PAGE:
If you live in the Arctic or Antarctica — generally, regions with high latitudes and are close to the magnetic poles, the chances are that you would have seen an aurora.
If you haven’t, don’t worry, we have got you covered. We will let you in on all you need to know.
What are Auroras?
The Auroras are known by many names, including the northern lights (aurora borealis), southern lights (aurora australis), and polar lights. But what are they?
Auroras are natural light displays formed when charged molecules interact with the earth’s magnetosphere and air molecules in the upper atmosphere. The interaction between these elements results in the breathtaking display — and the display is intricate and colorful. You should see one!
Where and When Do They Occur?
It helps to have it at the back of your mind that auroras are a natural phenomenon, and contrary to common myths, they don’t always happen.
Having mentioned that, the big questions are where and when do they occur?
Like we mentioned earlier, auroras are mostly seen in regions closer to the magnet poles, and we highlighted the Arctic and Antarctica. Right?
Auroras can take the form of bands, arches, patches, and curtains. The uniform arcs are the most stable form of display, and they tend to stay longer.
Because auroras are created from the continuous collision of electrically charged particles (both positive and negative charges) and atmospheric gases, the Borealis is technically on display all day.
However, they can only be seen and appreciated at night and when the skies are dark, and there is no clouds or storms to struct your view — on moonless night winter nights.
Where Is the Best Place to See the Aurora?
Hmmm, that’s a tricky question to answer. Why? It is because it can be seen in both the northern and southern hemispheres. However, the north regions offer a better view because the southern hemisphere is covered by water.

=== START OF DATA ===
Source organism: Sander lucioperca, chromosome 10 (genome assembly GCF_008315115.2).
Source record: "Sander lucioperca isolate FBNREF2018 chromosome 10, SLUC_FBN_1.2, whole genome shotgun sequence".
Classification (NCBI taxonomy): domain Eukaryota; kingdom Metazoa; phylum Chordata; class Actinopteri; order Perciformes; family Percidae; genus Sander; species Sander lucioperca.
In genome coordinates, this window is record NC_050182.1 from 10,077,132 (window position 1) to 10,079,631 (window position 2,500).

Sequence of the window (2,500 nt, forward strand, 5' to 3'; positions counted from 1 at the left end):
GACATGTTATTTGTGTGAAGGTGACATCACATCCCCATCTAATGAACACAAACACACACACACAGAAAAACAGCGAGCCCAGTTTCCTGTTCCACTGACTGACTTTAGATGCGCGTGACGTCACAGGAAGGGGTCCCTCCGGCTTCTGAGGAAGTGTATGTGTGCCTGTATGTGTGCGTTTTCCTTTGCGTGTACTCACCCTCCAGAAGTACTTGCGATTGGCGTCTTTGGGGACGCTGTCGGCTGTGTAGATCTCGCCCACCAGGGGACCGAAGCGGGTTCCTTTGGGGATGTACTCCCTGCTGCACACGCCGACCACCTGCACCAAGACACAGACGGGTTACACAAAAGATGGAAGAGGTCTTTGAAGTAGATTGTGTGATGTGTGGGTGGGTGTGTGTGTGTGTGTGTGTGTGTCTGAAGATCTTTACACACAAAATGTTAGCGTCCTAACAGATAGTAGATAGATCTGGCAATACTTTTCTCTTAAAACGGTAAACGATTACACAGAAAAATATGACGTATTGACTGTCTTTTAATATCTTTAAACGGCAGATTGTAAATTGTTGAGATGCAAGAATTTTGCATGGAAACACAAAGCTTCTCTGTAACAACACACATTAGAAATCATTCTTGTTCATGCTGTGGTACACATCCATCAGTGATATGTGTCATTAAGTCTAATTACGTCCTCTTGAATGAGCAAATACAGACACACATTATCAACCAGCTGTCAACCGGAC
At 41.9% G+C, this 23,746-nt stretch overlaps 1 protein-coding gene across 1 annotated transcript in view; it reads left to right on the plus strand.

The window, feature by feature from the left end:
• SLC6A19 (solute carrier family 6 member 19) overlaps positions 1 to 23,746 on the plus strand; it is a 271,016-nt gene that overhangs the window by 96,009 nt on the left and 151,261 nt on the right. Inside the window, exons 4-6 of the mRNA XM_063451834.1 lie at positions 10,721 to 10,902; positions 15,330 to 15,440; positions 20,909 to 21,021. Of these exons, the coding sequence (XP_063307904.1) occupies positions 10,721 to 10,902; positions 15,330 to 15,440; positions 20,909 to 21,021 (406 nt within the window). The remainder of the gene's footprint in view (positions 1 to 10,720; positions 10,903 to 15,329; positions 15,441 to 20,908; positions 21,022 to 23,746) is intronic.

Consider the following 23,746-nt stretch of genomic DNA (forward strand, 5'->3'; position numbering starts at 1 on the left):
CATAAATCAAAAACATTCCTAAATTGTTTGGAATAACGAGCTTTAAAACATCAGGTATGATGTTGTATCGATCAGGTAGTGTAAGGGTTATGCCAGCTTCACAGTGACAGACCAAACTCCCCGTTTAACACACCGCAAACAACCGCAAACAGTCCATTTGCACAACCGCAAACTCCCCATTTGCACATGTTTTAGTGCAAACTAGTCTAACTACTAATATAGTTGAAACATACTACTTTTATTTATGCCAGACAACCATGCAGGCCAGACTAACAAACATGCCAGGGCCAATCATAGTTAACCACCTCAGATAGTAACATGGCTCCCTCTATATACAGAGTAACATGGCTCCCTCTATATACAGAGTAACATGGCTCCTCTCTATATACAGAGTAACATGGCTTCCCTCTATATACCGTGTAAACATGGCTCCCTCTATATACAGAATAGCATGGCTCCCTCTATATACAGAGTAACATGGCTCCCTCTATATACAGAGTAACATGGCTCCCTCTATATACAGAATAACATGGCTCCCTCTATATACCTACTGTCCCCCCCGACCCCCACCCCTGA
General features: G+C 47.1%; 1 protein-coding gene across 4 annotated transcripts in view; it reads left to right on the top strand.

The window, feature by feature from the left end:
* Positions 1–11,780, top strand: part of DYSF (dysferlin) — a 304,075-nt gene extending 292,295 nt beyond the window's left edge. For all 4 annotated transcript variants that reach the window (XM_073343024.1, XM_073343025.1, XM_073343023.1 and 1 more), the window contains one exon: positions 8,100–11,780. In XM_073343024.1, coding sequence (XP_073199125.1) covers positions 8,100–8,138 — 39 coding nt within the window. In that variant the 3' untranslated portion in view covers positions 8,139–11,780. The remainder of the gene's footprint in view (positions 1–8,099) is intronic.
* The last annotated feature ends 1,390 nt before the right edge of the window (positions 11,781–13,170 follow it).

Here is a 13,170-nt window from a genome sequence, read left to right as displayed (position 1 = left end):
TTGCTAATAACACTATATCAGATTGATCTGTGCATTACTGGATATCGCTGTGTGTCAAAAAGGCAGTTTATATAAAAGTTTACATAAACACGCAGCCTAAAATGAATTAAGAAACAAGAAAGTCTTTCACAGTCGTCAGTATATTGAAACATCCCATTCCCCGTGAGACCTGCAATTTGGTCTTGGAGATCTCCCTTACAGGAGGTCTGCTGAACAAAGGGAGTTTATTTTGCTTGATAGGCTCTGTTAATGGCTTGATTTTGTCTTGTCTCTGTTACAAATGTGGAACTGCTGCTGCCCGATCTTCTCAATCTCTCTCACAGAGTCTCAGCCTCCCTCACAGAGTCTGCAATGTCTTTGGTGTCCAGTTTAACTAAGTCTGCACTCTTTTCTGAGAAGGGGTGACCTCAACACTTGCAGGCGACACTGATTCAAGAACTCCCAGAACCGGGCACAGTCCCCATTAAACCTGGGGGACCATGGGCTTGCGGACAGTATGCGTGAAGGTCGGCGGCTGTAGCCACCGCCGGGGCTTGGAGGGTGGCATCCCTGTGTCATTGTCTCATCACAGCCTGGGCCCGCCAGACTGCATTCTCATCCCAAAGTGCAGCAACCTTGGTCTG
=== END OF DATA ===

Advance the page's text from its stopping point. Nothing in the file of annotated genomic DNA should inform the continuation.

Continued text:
Speaking about the places where you see the northern lights clearly and enjoy a panoramic view, you could consider Finland, Alaska, Estonia, Russia, and northern Canada.
However, Abisko, Sweden, offers the most thrilling view of the auroras — and that because of the clear dark skies in the area.
What Are the Colors of The Aurora Lights?
Recall that auroras form when gases collide with electric charges. When these charges collide, they give off light at different wavelengths depending on the gases involved — and this is what’s responsible for the multi-color display.
Take, for instance; oxygen gives off red and green light. Nitrogen gives off blue light.
Tip for Seeing the Aurora Display
To enable you to catch an uninterrupted view, it would be best to go far away from tall buildings, street lights, and trees. This allows you to capture a mind-blowing view of the charming display.
Aurora Fun Fact for Kids
It may interest you to know that auroras also happen in other planets like Jupiter, Saturn, Uranus, and Neptune — and they occur at a larger scale compared to what we experience on earth.
If you are wondering how auroras happen in these other planets, the answer is simple. They all have both atmospheres and magnetic fields — which are the primary elements needed to spark the display.